Merseyside Derby: Liverpool and Everton set for biggest derby in decades

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Two of England’s most-storied clubs play Tuesday in a derby that’s taken on much more significance the past few years. At least on a broad scale.

The Merseyside derby has always been a big deal to the people of Liverpool.

Just one point separates the rivals in the Premier League table. Less than one mile separates the two teams stadiums across Stanley Park, and they share one city.

But this derby is bigger than most. It will impact a top four Premier League spot that would seal Champions League qualification, a dream for both clubs (and would bring roughly $100 million in revenue).

With Liverpool boasting the deadly strike duo of Luis Suarez and Daniel Sturridge, many would say they’re the favorites at home against Everton’s young and exciting side led by ambitious manager Robert Martinez. So how did they get to this point?

This is the tale of one of the world’s most famous soccer cities and how its intertwining clubs define the people of Merseyside.

HISTORY OF ‘THE DERBY’

Until 1974, the county of Merseyside didn’t exist but then the boroughs of St Helens, Sefton, Wirrall, Knowsley and the city of Liverpool came together as one. The metro area now has a population of 1.38 million people and has three professional soccer teams. The two biggest teams are Liverpool and Everton; Tranmere play in England’s third-tier and are located across the River Mersey, toward Wales. People from this neck of the woods are known as ‘Scousers’ and their harsh Scouse accent is something you have to experience for yourself. Trust me, when you hear it spoken loud and proud by a Scouser you will know exactly what I mean.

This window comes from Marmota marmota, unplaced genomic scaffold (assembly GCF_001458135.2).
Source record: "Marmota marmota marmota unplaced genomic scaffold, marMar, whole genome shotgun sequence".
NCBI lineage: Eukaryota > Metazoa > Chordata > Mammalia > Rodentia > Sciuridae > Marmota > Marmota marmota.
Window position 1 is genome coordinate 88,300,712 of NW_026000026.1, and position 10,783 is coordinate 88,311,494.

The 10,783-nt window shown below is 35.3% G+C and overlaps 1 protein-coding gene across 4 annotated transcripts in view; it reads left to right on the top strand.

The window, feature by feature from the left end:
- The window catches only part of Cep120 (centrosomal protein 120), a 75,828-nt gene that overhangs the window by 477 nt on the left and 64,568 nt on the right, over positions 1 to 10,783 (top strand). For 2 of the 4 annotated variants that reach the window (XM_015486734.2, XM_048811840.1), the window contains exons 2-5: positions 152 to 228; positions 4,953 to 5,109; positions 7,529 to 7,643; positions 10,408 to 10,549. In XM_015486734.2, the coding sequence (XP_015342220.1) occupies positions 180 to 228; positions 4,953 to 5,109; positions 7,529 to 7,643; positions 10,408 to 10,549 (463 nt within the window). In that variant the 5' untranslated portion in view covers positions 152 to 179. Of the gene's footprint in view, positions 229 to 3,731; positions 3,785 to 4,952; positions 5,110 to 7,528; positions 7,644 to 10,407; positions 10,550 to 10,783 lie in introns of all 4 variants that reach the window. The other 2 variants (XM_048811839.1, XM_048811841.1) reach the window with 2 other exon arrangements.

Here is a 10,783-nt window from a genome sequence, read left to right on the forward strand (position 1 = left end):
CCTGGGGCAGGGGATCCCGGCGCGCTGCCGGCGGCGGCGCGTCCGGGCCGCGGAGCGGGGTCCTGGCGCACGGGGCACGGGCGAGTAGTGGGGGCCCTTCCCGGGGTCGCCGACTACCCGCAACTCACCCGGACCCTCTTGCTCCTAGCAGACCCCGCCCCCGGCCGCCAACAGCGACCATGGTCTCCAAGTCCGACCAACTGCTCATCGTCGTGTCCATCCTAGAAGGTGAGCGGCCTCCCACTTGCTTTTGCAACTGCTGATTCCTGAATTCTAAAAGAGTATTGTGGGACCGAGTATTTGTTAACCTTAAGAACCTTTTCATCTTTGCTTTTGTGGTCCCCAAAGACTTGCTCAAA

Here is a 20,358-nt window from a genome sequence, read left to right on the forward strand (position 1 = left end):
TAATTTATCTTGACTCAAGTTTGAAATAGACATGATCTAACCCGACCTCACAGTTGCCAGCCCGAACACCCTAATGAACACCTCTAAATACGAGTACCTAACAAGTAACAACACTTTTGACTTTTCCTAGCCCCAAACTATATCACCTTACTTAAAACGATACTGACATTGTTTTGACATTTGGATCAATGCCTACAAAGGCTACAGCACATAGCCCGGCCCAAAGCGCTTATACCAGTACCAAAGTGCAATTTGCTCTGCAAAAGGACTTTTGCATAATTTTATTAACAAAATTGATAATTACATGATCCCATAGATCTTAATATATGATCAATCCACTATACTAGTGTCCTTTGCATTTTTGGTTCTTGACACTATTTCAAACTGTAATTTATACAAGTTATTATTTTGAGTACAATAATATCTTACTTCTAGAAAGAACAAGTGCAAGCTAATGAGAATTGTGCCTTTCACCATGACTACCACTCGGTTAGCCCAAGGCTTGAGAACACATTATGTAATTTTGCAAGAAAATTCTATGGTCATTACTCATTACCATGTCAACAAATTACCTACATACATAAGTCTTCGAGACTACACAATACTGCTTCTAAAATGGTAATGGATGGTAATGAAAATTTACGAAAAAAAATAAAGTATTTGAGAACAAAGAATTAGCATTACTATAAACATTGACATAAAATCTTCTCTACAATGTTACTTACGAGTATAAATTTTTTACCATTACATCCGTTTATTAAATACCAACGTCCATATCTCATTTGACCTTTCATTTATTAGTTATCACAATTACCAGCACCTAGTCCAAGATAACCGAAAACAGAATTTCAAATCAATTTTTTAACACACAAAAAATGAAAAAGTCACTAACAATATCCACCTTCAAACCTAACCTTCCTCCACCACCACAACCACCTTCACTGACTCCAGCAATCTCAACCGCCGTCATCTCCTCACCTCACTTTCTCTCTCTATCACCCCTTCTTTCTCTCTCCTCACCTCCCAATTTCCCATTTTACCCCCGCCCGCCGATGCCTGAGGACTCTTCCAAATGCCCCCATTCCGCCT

Everton were founded in 1878 and were originally based at Anfield before being moved out after the clubs committee and John Houlding, club president and owner of the land at Anfield, couldn’t agree on a dispute. So Liverpool Football Club was born and moved onto the Anfield site in 1892, and the two have been rivals ever since.

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Today they’re both Premier League giants and since 1955 matches between the two have been referred to as the ‘Merseyside Derby.’ Before that it was simply known as ‘the derby’ around Liverpool.